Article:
Finally, thanks to the support of Congress, the Department of Homeland Security Appropriations Act of 20153 provided the necessary funds for CBP to initiate counter-network operations within the NTC. The newly-established Counter Network Division’s (CND) mission supports CBP, other DHS Components, and interagency law enforcement and intelligence community partners to develop an interoperable counter-network process that provides a comprehensive understanding of emerging threats, including those emanating from terrorism, special interest aliens, transnational organized crime and illicit trade networks. Informed through identification of the tactics, techniques, and procedures of adversarial networks – including their efforts to exploit legitimate travel pathways and processes such as the visa process and the VWP – the CND quickly develops analytic solutions and makes those available across DHS components to mitigate further risk.

Visa Waiver Program

An important way in which DHS is pushing out the zone of security is to work with our international partners, including those countries who are members of the VWP. DHS’s focus and priority for the VWP is to make it a comprehensive security partnership with America’s closest allies. The VWP must be a security program first and foremost—merging together best practices in national security, law enforcement security, and immigration security; and providing the United States with an effective tool for fostering and deepening our national security relationships with key partner countries. As Secretary Kelly recently indicated, we have to continue to look at ways to strengthen the security of the VWP given the threat of foreign fighters returning from the battlefields of Syria and Iraq. DHS is committed to fully ensuring that VWP is serving the security interests of the United States.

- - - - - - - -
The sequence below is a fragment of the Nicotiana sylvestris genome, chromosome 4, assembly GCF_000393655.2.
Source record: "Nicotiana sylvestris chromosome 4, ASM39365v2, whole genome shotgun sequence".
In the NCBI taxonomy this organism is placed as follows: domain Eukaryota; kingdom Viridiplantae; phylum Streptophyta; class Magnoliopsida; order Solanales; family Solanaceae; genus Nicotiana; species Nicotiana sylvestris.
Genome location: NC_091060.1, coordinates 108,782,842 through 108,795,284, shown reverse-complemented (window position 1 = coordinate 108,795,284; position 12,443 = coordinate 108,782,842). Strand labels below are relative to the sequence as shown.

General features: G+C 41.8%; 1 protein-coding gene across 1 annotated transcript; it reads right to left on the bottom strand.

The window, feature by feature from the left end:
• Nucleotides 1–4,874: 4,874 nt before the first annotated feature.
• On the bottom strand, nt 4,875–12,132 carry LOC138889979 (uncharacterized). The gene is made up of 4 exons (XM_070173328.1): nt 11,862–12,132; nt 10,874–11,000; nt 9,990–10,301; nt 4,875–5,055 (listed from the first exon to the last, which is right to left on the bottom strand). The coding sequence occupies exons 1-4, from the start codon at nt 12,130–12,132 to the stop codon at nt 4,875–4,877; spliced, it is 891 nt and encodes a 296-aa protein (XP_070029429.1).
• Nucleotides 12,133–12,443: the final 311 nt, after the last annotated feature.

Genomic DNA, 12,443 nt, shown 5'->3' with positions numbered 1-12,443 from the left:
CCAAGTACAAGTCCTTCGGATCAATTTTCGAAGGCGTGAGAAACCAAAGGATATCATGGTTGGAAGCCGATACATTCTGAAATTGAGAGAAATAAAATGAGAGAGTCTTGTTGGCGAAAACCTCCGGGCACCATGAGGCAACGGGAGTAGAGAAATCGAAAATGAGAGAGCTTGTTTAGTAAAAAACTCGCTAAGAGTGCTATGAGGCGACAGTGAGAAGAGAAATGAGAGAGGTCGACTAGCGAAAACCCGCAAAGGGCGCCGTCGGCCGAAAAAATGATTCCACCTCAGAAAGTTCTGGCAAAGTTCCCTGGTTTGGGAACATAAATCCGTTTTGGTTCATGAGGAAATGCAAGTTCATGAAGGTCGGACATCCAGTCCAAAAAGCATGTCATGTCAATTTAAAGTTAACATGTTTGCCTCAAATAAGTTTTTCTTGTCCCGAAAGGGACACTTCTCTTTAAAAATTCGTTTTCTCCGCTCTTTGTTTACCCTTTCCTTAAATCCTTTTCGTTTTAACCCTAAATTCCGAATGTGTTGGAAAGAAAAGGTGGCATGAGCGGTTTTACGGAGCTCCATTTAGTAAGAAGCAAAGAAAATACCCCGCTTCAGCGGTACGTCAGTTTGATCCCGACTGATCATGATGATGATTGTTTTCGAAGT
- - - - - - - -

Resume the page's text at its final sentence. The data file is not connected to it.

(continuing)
Currently, 38 countries4,5 participate in the VWP, which allows their nationals to travel to the United States for business or tourism for stays of up to 90 days (with certain exceptions) after applying and being approved through the ESTA.6 In return, these countries must prove that measurable and consistently high requirements are met, including: that information sharing practices enable the rapid relay of information concerning known and suspected terrorists and serious criminals; that lost and stolen passport information is consistently and timely reported; that robust border and travel document security practices are in place; and that effective traveler and migrant screening practices are standard operations. VWP countries also undergo regular, in-depth security assessments conducted by DHS in consultation with DOS to ensure compliance with these requirements.

The assessments of a VWP country’s security standards and operations are among the broadest and most consequential reviews conducted under any U.S. Government program. Rigorous national-level assessments are used to ensure that countries meet the security standards required for continued participation in the Program. DHS, in coordination with the DOS and the Intelligence Community, conducts statutorily-required reviews of each VWP country at least once every two years. The VWP assessment evaluates the country’s counterterrorism and law enforcement capabilities, immigration enforcement policies and procedures, passport production and issuance processes, and border security traveler screening capabilities. As needed, the review may also include a site visit where an integrated U.S. Government team conducts thorough inspections of airports, seaports, land borders, and passport production and issuance facilities in the VWP country and holds discussions with the host government counterterrorism, intelligence, law enforcement, border security, and immigration officials. DHS submits a Report to Congress upon the completion of the assessment. Notably, both the Government Accountability Office (GAO) and the DHS Office of the Inspector General (OIG) have reviewed and written favorably of the methodology DHS uses in conducting these assessments.7

Separately, DHS also conducts an annual assessment of all 38 VWP countries against the risk criteria defined in the Visa Waiver Program Improvement and Terrorist Travel Prevention Act of 2015 (VWP Improvement Act), passed under this Committee’s leadership, and engages in ongoing monitoring of member countries to rapidly identify emerging threats and vulnerabilities.